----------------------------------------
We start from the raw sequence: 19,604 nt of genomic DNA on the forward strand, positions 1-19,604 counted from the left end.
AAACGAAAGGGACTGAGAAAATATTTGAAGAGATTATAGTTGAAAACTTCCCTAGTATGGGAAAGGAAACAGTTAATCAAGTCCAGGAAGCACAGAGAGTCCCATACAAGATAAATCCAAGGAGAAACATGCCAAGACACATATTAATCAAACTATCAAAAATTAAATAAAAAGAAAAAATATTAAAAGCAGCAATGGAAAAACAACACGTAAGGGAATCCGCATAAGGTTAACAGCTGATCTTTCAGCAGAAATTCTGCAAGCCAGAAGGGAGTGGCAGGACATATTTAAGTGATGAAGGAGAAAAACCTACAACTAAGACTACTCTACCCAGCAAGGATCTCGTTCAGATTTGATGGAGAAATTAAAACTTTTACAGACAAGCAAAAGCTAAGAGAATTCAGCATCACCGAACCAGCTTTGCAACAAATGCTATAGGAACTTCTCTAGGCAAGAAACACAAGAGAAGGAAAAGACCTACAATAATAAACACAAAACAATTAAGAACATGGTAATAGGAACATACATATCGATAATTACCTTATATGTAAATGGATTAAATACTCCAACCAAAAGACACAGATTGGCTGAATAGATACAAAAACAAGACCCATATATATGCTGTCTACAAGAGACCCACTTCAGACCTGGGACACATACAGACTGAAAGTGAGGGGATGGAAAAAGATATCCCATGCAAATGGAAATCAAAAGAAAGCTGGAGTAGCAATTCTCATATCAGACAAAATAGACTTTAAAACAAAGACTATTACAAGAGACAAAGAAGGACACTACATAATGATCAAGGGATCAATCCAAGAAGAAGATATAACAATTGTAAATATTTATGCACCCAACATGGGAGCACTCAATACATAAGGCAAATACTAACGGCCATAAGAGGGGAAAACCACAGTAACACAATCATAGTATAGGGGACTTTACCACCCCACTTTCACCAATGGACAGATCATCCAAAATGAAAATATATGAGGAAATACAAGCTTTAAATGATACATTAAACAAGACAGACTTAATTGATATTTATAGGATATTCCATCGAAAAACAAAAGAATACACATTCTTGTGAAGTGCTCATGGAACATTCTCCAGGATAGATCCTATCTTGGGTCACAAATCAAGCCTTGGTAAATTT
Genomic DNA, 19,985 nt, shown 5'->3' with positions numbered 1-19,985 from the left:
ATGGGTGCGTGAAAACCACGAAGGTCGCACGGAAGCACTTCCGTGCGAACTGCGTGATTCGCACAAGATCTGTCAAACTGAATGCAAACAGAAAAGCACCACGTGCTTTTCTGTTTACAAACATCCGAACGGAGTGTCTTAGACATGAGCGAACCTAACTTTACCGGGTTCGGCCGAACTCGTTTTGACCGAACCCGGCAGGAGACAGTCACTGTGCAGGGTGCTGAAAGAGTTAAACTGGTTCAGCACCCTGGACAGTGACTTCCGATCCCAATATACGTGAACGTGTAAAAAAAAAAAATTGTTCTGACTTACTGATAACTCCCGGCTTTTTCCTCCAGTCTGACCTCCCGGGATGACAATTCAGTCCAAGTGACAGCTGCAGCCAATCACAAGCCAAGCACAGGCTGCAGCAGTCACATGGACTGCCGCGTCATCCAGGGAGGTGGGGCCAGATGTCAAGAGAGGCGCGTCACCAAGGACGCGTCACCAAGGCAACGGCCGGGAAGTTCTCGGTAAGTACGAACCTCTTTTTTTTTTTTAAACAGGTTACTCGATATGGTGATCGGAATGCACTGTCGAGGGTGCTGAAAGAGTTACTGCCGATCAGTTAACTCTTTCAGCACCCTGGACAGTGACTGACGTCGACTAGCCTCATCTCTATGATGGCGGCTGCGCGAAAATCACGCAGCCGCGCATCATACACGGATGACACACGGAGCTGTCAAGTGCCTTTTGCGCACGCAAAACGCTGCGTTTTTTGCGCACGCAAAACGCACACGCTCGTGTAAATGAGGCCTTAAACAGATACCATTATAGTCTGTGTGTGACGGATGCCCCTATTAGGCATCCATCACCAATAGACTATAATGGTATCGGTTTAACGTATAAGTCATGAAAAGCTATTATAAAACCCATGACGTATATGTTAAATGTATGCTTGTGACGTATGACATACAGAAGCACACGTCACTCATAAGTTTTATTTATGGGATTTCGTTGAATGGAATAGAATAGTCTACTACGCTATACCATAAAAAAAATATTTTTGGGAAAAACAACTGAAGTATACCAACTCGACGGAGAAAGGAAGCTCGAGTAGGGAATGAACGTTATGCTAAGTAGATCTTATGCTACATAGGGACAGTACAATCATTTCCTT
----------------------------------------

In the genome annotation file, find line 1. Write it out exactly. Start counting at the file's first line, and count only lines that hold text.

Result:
We start from the raw sequence: 19,604 nt of genomic DNA on the forward strand, positions 1-19,604 counted from the left end.